Question 2: What skills and experiences do you bring to the position?

I have an eclectic work history, which is heavy on customer service. My undergraduate degree in philosophy was really a study in problem solving and critical thinking. I have grown up spending time in New York City, but also in rural areas across the country with and without electricity. My mother is an actress, a teacher and a storyteller and I have given presentations ranging from Model UN in high-school to past ALAAC’s and other conferences, as well as two different universities in China.

What I bring to the table is a history of interacting with wildly different types of people, in a wide range of settings, a thirst for discussion and debate, problem solving training and a history of public speaking and authorship. Bringing these skills to the table, I will do my best to be a voice for NMRT and its members while seeking equitable solutions to what issues may arise.

Question 3: What do you hope to learn if elected?

I am always looking to learn and grow, which is part of what keeps bringing me back to ALAACs. I would like to learn more about the processes that allow the organization to stay current, useful and fluid in a field that is undergoing exceptional levels of change at the moment. I am always seeking new ways to improve upon my own library – and my librarianship – which means staying on top of what the top organizations in the field are up to. How better to do that than to represent one of the largest round tables at the American Library Association?

Question 4: If elected, what time management skills will you employ to ensure that your NMRT duties remain a priority?

I would add a repeating check in notification at least once a week to remind me to make sure I am keeping on top of my duties, and schedule blocks in my calendar for when there are things I need to take care of. I am largely nocturnal so there are several hours a night in which I can work, distraction free, and with the Google Suite and Dropbox I can work virtually from almost anywhere.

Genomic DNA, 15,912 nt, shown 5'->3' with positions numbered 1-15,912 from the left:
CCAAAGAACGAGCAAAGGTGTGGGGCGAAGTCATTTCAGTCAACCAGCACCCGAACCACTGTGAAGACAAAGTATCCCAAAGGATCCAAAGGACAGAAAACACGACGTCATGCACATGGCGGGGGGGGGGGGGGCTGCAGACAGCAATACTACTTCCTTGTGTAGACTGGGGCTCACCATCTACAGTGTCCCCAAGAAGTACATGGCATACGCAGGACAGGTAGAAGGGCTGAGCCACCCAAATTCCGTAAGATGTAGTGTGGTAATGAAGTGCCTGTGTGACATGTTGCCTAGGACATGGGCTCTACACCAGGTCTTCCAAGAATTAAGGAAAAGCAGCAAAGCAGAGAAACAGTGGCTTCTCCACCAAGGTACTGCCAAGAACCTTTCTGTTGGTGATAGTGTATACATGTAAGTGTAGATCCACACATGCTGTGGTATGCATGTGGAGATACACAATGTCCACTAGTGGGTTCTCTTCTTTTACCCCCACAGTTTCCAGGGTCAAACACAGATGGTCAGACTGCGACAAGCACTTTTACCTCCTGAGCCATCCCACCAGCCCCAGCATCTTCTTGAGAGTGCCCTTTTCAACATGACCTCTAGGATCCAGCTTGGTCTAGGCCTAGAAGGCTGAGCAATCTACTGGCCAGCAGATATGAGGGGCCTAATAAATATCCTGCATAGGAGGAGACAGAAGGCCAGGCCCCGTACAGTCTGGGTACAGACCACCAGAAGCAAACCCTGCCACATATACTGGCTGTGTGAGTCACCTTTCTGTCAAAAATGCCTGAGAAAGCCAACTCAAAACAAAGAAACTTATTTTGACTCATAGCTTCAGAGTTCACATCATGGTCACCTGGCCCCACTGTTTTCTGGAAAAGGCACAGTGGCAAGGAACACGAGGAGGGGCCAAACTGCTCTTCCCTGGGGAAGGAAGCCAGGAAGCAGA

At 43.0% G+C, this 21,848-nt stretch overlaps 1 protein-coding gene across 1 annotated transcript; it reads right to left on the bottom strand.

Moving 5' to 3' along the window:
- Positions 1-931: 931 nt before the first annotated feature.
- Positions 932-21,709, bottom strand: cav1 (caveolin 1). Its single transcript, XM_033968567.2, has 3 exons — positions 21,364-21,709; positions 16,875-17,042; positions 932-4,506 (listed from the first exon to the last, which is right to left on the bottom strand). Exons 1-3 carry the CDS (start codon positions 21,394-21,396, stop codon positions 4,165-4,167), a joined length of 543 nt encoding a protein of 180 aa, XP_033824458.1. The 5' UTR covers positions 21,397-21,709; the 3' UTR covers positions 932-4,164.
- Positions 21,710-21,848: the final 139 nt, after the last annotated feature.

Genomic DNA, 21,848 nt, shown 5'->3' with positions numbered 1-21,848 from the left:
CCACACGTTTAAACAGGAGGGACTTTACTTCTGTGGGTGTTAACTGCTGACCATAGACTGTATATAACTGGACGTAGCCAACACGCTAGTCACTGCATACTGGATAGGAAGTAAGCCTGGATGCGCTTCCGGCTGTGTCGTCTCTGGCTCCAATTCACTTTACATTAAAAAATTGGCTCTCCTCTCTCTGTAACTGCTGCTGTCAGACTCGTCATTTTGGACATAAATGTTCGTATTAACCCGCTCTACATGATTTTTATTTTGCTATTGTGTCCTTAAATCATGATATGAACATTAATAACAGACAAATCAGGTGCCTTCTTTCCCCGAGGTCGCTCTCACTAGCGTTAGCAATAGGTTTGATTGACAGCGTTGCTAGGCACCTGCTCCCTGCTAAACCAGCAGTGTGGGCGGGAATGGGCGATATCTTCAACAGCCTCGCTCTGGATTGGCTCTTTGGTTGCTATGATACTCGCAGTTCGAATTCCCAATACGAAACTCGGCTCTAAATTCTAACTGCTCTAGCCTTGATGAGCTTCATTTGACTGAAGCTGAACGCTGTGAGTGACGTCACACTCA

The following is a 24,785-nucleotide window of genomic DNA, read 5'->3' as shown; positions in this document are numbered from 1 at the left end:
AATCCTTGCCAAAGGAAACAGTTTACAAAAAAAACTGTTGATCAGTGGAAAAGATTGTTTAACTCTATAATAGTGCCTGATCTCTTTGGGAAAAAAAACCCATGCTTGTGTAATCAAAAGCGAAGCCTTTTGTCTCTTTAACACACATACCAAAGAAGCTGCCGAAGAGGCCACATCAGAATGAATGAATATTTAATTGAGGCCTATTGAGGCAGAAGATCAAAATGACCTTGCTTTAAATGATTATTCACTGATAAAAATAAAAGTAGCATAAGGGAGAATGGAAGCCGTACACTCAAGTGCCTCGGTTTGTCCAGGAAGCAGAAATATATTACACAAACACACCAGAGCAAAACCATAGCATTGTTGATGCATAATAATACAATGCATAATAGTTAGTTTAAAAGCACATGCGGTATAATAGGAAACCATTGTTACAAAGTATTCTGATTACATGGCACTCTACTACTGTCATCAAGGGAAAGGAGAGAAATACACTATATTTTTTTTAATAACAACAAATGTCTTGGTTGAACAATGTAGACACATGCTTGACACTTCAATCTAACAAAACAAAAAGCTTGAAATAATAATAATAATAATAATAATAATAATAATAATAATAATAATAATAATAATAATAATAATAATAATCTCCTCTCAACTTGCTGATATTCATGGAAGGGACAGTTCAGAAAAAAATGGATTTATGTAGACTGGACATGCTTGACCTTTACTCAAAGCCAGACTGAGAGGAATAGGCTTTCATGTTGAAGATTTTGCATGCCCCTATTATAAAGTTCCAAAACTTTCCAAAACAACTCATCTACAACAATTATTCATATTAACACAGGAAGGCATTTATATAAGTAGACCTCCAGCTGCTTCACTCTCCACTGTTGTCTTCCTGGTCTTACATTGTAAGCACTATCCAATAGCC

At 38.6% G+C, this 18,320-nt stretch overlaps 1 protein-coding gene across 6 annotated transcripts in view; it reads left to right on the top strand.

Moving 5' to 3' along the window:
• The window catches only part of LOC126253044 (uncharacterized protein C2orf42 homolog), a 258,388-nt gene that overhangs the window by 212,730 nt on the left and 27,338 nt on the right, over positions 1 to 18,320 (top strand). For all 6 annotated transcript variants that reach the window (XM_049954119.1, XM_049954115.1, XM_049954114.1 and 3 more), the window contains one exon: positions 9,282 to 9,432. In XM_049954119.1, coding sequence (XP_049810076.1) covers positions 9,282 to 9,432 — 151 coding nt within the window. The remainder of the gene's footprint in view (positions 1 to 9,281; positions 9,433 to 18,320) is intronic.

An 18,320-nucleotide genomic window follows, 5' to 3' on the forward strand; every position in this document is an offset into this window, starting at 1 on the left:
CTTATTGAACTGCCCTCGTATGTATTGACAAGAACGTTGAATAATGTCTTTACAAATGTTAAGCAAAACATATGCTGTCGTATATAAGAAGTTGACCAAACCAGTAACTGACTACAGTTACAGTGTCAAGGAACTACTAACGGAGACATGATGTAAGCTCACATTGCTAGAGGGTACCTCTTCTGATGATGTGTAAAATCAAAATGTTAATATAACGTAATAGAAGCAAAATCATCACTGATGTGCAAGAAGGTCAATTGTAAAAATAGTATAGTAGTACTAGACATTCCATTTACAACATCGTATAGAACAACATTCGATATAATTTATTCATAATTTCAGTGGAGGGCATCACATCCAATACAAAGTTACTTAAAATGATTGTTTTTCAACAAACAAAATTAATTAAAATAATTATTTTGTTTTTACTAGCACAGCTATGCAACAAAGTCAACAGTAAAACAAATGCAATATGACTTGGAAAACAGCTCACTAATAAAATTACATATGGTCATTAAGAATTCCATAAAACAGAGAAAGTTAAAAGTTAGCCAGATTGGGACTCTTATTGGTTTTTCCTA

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Alternative Voices: Jamia Williams

The Alternative Voices Feature is brought to you by the NMRT’s Membership, Diversity, Promotion, and Recruitment committee. It is meant to give a platform to the voices of librarians from underrepresented communities in the library field. The format of the feature is a journalistic question and answer format. It provides information that the librarian wants people to know about them, plus their thoughts on the current state of the field of librarianship.

Jamia Williams

Jamia Williams

Name – Jamia Williams

Contact Information – Ph: 315-464-7196

City & State – Syracuse, NY

Position Title – Librarian and Diversity Fellow

Length of time in the library field – 7 months

Tell us a little bit about your background. Where did you attend college? What degrees do you have? What programs (undergraduate or graduate) prepared you for your current position? Tell us about your position and what you do? What is your definition of diversity, or equity or inclusion?

I was born and raised in Rochester, New York. Therefore, I was a product of the Urban Suburban program so this urban girl started attending school in one of Rochester’s suburbs Wheatland-Chili from 5th grade to the 12th grade. This experience was interesting and unique. One day I have to put this experience in my autobiography. I am a graduate of the State University of New York at Brockport. During my time at SUNY Brockport, I majored in history where I received a Bachelor of Science degree. I graduated with a Master of Library Science from North Carolina Central University; my concentration was in academic librarianship.  Getting my degree from NCCU improved my presentation skills and sharpened my leadership abilities so that I can be a better colleague. Currently, I am employed at Upstate Medical University’s Health Sciences Library. I am the librarian and diversity fellow.